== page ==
Skip to Content

Book Review: "Fire and Fury: Inside the Trump White House", by Michael Wolff

“You can't make this shit up."

Sean Spicer, “on an hourly basis”

I'm definitely a few months late to this party, but what they say about it is true. I just couldn't put this down. I finished it in two days. I guess if a sitting President of the United States threatens a publisher and an author about a book - and that president doesn't read all that much in the first place - that books has to be good.

The most interesting angle the author takes - and holds throughout the book - is that Steve Bannon is an extremely intelligent individual. I found myself agreeing with him, or at least sympathizing with him, a lot of the time. Because so much of the book is written with his quotes, passages, and erstwhile testimony, you experience his fiery passion to remake America in his image, his indigation and confusion that somebody like Trump could really be that stupid, and finally his resignation that he will be pushed out of the White House ignomiously.

A lot of ways, it sounds like a lot of people at my old company, myself included. I guess that's what I mean when I say I sympathize with Bannon. The sheer ludicrousness of it all. Like a “If you're this dumb, why bother getting up in the morning?" kind of mental intrigue. I never got it. Apparently, neither did Steve Bannon (who was castigated and ostracized by Trump, then dumped by the Mercers, then dragged over the coals by Mueller, for the testimony in this book).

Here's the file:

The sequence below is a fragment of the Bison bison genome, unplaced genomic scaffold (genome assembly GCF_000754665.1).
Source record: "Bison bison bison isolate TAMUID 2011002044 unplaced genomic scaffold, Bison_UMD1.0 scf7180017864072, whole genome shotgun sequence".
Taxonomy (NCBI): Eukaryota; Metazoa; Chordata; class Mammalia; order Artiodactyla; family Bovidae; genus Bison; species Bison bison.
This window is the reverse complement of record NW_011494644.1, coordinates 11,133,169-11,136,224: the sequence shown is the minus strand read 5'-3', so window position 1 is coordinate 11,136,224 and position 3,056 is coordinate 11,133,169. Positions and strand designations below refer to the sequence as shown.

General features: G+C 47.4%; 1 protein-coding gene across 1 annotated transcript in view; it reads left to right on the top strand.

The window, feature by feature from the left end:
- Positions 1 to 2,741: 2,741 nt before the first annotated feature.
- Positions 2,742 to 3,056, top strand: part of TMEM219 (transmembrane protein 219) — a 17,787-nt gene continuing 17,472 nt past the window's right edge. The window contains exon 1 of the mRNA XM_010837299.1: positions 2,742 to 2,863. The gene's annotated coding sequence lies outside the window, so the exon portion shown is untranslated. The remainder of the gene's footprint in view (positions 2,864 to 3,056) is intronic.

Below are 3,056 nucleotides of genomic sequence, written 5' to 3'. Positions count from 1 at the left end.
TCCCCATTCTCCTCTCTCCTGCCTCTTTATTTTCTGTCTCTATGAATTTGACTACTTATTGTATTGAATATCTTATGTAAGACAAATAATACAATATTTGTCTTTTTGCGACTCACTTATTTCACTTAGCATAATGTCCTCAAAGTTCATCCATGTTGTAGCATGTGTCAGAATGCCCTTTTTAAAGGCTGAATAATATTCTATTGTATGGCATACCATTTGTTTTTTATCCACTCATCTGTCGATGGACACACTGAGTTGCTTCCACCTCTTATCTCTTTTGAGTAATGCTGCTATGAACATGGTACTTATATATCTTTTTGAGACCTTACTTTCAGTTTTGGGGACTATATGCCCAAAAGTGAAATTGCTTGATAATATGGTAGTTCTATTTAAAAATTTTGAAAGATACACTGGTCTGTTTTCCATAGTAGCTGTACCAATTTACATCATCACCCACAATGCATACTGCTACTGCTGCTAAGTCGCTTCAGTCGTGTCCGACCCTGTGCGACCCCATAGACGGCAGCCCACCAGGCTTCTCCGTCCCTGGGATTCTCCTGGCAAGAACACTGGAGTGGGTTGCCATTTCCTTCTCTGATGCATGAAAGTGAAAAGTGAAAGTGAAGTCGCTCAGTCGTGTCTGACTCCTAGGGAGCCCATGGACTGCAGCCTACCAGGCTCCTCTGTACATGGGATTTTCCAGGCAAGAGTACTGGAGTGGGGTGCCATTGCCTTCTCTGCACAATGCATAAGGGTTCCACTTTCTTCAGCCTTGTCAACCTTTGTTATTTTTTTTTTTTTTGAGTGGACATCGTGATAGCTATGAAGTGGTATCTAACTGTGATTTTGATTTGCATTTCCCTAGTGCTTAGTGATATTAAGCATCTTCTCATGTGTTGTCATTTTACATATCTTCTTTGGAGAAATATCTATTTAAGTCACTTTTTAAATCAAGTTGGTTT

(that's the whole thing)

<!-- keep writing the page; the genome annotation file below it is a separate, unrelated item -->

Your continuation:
That's honestly why I found this book funny. I don't think I've laughed so hard at reading something in quite some time. One example of how the author made me laugh was describing Jared Kushner as “sylphlike”. I did not know what that word meant, so I Googled it. It means, “(of a woman or girl) slender and graceful”. I love it. I also loved how the author described Sean Spicer's daily press briefings as “out-of-body experiences”. I laughed very hard at my old office. I laughed here, too. It's the same kind of dark humor.

Right now the stock market has broken its rise (finally realizing that an insane person as president isn't great), we're on the verge of another war with North Korea, we're going to rip up the Iran accords, and we're slapping tariffs on China and Mexico. This book adequately captures our collective incredulity.

If there's one thing I've learned over the past year or so, it's how everybody copes with unbearable situations. Mine is to laugh. Even insane, maniacal laughter is better than quietly suffering. So I set aside my paranoia for the future, leave the seriousness of the affair to the ballot box in November and Robert Mueller, and simply enjoyed this book. Very much.